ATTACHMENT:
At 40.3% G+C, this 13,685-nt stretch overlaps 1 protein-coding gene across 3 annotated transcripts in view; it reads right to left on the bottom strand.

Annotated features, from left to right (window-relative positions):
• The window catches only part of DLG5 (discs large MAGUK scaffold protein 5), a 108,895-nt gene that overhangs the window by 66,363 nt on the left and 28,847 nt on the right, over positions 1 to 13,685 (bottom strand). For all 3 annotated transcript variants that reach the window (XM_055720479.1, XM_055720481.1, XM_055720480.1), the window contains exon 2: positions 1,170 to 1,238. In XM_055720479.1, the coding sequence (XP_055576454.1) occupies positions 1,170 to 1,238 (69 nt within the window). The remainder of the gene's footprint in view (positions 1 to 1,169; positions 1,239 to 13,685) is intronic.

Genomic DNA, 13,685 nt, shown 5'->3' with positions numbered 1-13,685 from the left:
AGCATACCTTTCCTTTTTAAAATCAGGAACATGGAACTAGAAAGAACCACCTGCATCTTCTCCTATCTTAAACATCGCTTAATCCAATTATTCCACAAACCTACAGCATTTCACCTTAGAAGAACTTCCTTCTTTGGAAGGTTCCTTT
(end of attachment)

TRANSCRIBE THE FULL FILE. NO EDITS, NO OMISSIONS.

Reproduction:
At 40.3% G+C, this 13,685-nt stretch overlaps 1 protein-coding gene across 3 annotated transcripts in view; it reads right to left on the bottom strand.

Annotated features, from left to right (window-relative positions):
• The window catches only part of DLG5 (discs large MAGUK scaffold protein 5), a 108,895-nt gene that overhangs the window by 66,363 nt on the left and 28,847 nt on the right, over positions 1 to 13,685 (bottom strand). For all 3 annotated transcript variants that reach the window (XM_055720479.1, XM_055720481.1, XM_055720480.1), the window contains exon 2: positions 1,170 to 1,238. In XM_055720479.1, the coding sequence (XP_055576454.1) occupies positions 1,170 to 1,238 (69 nt within the window). The remainder of the gene's footprint in view (positions 1 to 1,169; positions 1,239 to 13,685) is intronic.

Genomic DNA, 13,685 nt, shown 5'->3' with positions numbered 1-13,685 from the left:
AGCATACCTTTCCTTTTTAAAATCAGGAACATGGAACTAGAAAGAACCACCTGCATCTTCTCCTATCTTAAACATCGCTTAATCCAATTATTCCACAAACCTACAGCATTTCACCTTAGAAGAACTTCCTTCTTTGGAAGGTTCCTTT